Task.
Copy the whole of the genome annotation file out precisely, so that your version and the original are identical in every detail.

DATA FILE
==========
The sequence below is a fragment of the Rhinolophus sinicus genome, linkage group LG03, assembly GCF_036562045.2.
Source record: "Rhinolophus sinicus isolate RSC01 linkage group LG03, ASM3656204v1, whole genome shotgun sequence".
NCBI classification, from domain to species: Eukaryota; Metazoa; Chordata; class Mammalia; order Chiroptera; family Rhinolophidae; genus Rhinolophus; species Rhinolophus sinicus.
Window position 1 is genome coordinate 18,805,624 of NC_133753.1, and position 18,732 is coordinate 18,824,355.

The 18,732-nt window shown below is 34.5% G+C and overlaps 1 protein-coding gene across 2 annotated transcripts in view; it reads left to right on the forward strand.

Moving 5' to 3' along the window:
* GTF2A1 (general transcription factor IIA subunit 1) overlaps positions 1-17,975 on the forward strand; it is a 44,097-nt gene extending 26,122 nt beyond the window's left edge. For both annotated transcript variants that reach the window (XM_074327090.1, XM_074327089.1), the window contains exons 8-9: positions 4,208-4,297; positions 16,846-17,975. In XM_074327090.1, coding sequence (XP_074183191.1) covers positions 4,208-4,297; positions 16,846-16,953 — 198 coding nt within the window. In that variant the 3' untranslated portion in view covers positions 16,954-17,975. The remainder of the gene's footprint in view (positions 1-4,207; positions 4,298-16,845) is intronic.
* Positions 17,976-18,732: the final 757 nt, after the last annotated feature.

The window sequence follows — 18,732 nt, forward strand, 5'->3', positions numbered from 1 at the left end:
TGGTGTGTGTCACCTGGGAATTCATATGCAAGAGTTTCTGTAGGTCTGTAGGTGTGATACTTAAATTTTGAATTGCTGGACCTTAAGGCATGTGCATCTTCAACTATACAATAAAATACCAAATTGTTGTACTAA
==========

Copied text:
The sequence below is a fragment of the Rhinolophus sinicus genome, linkage group LG03, assembly GCF_036562045.2.
Source record: "Rhinolophus sinicus isolate RSC01 linkage group LG03, ASM3656204v1, whole genome shotgun sequence".
NCBI classification, from domain to species: Eukaryota; Metazoa; Chordata; class Mammalia; order Chiroptera; family Rhinolophidae; genus Rhinolophus; species Rhinolophus sinicus.
Window position 1 is genome coordinate 18,805,624 of NC_133753.1, and position 18,732 is coordinate 18,824,355.

The 18,732-nt window shown below is 34.5% G+C and overlaps 1 protein-coding gene across 2 annotated transcripts in view; it reads left to right on the forward strand.

Moving 5' to 3' along the window:
* GTF2A1 (general transcription factor IIA subunit 1) overlaps positions 1-17,975 on the forward strand; it is a 44,097-nt gene extending 26,122 nt beyond the window's left edge. For both annotated transcript variants that reach the window (XM_074327090.1, XM_074327089.1), the window contains exons 8-9: positions 4,208-4,297; positions 16,846-17,975. In XM_074327090.1, coding sequence (XP_074183191.1) covers positions 4,208-4,297; positions 16,846-16,953 — 198 coding nt within the window. In that variant the 3' untranslated portion in view covers positions 16,954-17,975. The remainder of the gene's footprint in view (positions 1-4,207; positions 4,298-16,845) is intronic.
* Positions 17,976-18,732: the final 757 nt, after the last annotated feature.

The window sequence follows — 18,732 nt, forward strand, 5'->3', positions numbered from 1 at the left end:
TGGTGTGTGTCACCTGGGAATTCATATGCAAGAGTTTCTGTAGGTCTGTAGGTGTGATACTTAAATTTTGAATTGCTGGACCTTAAGGCATGTGCATCTTCAACTATACAATAAAATACCAAATTGTTGTACTAA